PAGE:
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Anatomy and Physiology of the Bladder

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The bladder is a sac-like organ in the pelvis that stores the urine produced by the kidneys. There are two tubular structures called ureters (one from each kidney) that drain the urine into the bladder. The urethra is the outflow tract of the bladder and connects the bladder to the exterior.

Anatomically, the bladder is the most anterior (closest to the front) organ in the pelvis, located just behind the pelvic bone. Organs closest to the bladder include the rectum (the last part of the colon), which is the most posterior (closest to the back) organ in the pelvis, the prostate gland and seminal vesicles (in males), and the uterus, ovaries and fallopian tubes (in females). In males, the prostate gland and seminal vesicles (organs that contribute secretions in semen) are situated below the bladder and in front of the rectum. In females, the uterus (the womb), ovaries and fallopian tubes are located posterior the bladder and anterior to the rectum.



The bladder itself is made up of four layers. These layers are important landmarks in determining how deeply the tumor has invaded and the ultimate stage of the cancer.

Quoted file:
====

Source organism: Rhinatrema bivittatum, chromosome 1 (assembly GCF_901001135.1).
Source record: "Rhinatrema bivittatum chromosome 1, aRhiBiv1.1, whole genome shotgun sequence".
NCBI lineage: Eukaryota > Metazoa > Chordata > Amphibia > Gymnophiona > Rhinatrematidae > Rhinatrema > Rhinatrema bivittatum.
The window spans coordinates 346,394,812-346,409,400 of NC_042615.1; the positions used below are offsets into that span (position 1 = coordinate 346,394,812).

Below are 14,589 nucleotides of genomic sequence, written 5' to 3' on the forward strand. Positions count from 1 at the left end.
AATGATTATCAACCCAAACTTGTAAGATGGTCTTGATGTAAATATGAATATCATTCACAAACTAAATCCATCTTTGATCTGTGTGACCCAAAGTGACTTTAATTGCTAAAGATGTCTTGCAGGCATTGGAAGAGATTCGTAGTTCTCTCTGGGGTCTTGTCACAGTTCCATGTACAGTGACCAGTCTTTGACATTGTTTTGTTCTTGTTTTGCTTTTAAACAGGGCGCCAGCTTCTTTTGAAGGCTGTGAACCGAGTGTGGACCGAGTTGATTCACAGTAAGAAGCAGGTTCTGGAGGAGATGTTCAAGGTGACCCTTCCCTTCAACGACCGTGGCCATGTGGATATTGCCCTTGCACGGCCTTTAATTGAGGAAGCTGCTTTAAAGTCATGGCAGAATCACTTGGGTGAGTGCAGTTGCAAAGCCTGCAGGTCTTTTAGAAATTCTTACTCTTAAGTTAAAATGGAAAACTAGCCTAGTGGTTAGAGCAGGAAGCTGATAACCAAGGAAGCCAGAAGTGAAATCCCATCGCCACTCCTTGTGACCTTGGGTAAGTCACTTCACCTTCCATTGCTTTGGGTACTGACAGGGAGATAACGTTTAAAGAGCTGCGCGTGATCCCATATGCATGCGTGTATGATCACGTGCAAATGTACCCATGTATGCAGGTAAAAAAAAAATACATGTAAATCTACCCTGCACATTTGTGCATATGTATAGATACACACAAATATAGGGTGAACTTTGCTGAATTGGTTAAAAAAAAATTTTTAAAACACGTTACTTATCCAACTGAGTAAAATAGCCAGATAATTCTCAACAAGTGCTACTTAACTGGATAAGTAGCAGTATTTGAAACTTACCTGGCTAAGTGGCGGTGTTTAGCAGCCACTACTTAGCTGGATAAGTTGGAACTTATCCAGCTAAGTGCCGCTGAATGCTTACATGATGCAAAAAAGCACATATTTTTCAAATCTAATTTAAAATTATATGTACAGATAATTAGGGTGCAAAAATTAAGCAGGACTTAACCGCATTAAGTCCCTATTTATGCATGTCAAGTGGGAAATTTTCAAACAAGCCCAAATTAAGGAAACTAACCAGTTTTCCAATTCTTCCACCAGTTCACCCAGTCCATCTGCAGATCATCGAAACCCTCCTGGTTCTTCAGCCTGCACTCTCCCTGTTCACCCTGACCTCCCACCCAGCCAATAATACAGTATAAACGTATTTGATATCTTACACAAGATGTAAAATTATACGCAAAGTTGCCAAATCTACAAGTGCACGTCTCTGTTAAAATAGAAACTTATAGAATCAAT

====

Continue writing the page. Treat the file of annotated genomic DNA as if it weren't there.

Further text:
1. Epithelium: The epithelium, which lines the bladder and is in contact with the urine, is referred as transitional epithelium or urothelium. Most bladder cancers originate from the cells of this transitional epithelium. The urethra, ureters and the pelvis of the kidney are also lined by this transitional epithelium, therefore, the same types of cancers seen in the bladder can also occur in these sites.

  2. Lamina propria: Under the epithelium is the lamina propria, a layer of connective tissue and blood vessels. Within the lamina propria, there is a thin and often discontinuous layer of smooth muscle called the muscularis mucosae. This superficial layer of smooth muscle is not to be confused with the true muscular layer of the bladder called the muscularis propria or detrusor muscle.

  3. Muscularis propria or detrusor muscle: This deep muscle layer consists of thick smooth muscle bundles that form the wall of the bladder. For purposes of staging bladder cancer, the muscularis propria has been divided into a superficial (inner) half and a deep (outer) half.

  4. Perivesical soft tissue: This outermost layer consists of fat, fibrous tissue and blood vessels. When the tumor reaches this layer, it is considered out of the bladder.





  
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